# Is value iteration considered a reinforcement learning algorithm or planning algorithm?

Recall value iteration:

$\text{Initialize$V_0(s) = 0 , \forall s \in S$} \\ \text{Repeat until convergence},\{\\ \quad \text{Given value function$V_i(s), s \in S$for iteration$i$do:} \\ \quad V_{i+1}(s) := max_{a \in A} \sum_{s'} T(s' | s, a)[ R(s,a,s') + \gamma V_i(s') ]\\ \}$

It seems that the algorithm assume that the reward and the transition probabilities are known. Hence, the environment is known and there really isn't any interaction with the environment (no samples from the environment), i.e. we get the model of the environment and compute the value function and the compute the optimal policy (if we want) as follows:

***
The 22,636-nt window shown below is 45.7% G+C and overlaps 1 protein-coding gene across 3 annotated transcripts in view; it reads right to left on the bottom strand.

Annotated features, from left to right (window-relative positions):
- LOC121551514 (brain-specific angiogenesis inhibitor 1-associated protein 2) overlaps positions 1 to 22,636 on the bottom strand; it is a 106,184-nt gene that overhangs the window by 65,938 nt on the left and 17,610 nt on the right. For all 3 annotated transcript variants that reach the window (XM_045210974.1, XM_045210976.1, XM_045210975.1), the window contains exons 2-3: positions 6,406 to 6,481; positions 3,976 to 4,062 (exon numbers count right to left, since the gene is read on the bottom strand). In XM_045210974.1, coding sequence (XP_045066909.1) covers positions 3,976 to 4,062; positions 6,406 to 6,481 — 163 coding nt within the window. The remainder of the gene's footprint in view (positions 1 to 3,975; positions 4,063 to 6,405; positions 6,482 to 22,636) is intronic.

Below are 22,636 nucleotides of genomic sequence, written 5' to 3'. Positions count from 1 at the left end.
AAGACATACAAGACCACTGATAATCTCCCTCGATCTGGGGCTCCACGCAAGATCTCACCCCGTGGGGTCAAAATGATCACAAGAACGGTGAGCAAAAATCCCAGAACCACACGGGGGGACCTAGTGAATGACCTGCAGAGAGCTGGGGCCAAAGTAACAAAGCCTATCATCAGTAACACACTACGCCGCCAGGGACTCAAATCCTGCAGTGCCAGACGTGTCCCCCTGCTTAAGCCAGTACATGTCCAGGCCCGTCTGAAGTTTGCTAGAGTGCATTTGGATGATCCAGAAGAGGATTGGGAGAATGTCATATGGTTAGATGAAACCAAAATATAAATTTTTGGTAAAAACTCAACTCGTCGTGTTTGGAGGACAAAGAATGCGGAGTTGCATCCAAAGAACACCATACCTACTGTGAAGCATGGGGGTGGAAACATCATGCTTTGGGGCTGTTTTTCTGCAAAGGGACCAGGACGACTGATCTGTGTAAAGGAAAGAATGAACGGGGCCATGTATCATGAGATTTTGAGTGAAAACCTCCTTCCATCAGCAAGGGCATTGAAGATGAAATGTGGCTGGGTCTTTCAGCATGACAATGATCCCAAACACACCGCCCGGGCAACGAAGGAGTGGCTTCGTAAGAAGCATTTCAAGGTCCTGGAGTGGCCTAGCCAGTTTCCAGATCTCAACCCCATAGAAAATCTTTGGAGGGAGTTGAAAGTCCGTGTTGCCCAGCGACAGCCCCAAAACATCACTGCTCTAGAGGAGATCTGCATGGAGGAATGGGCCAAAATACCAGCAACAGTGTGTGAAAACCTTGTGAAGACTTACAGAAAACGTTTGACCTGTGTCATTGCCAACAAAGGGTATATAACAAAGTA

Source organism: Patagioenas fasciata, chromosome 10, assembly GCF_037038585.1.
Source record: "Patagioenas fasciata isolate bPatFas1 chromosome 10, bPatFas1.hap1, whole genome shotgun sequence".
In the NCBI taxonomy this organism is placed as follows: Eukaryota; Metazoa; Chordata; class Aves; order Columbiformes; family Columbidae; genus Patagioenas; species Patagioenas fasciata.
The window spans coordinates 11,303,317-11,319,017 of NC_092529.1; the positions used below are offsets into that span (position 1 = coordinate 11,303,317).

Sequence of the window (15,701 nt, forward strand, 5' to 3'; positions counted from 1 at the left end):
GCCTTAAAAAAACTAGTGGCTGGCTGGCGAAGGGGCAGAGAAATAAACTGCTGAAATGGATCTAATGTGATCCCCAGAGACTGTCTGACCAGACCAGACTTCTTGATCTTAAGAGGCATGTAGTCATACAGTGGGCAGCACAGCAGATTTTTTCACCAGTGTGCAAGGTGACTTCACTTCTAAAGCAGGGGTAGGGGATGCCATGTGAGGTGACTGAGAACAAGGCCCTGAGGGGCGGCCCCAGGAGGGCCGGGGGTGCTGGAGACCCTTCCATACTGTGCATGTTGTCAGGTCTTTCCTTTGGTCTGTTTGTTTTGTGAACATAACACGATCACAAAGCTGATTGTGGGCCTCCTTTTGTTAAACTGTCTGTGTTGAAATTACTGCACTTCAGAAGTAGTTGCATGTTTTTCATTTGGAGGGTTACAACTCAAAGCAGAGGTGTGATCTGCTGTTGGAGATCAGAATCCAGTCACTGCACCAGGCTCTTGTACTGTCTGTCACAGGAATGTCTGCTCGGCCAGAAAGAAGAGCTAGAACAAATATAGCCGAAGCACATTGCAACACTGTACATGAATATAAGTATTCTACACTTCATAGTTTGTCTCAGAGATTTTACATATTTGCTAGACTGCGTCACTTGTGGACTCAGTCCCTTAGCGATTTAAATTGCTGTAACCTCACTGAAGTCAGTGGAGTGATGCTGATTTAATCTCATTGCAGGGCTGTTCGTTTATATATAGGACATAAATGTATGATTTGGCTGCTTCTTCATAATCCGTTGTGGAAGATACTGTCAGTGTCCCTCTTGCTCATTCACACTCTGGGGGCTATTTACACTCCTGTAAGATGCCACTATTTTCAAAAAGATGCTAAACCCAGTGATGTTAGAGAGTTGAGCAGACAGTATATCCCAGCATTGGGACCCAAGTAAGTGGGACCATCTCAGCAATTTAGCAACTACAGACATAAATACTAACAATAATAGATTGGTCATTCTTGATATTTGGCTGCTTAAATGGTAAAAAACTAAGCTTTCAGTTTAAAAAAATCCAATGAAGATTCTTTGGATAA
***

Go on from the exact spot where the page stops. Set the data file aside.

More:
$$\pi(s) = argmax_a \sum_{s'} T(s' | s, a)[ R(s,a,s') + \gamma V_i(s') ]$$

Hence, it seems to me that the only "learning" done is of the policy (and value function). Hence, isn't this type of scheme better considered as planning rather than learning?

However, as Sutton points out, it is not necessarily helpful to make such a distinction in practice. For example, one can learn the state-value-function $Q(s,a)$ and use that one during action selection to plan (e.g. by using Heuristic Search).
To make the distinction clear, contrast this with Q-learning, a learning algorithm in which an agent acts on the basis of a current, possibly assumed $Q$ function, and then updates this function using value iteration after observing a reward.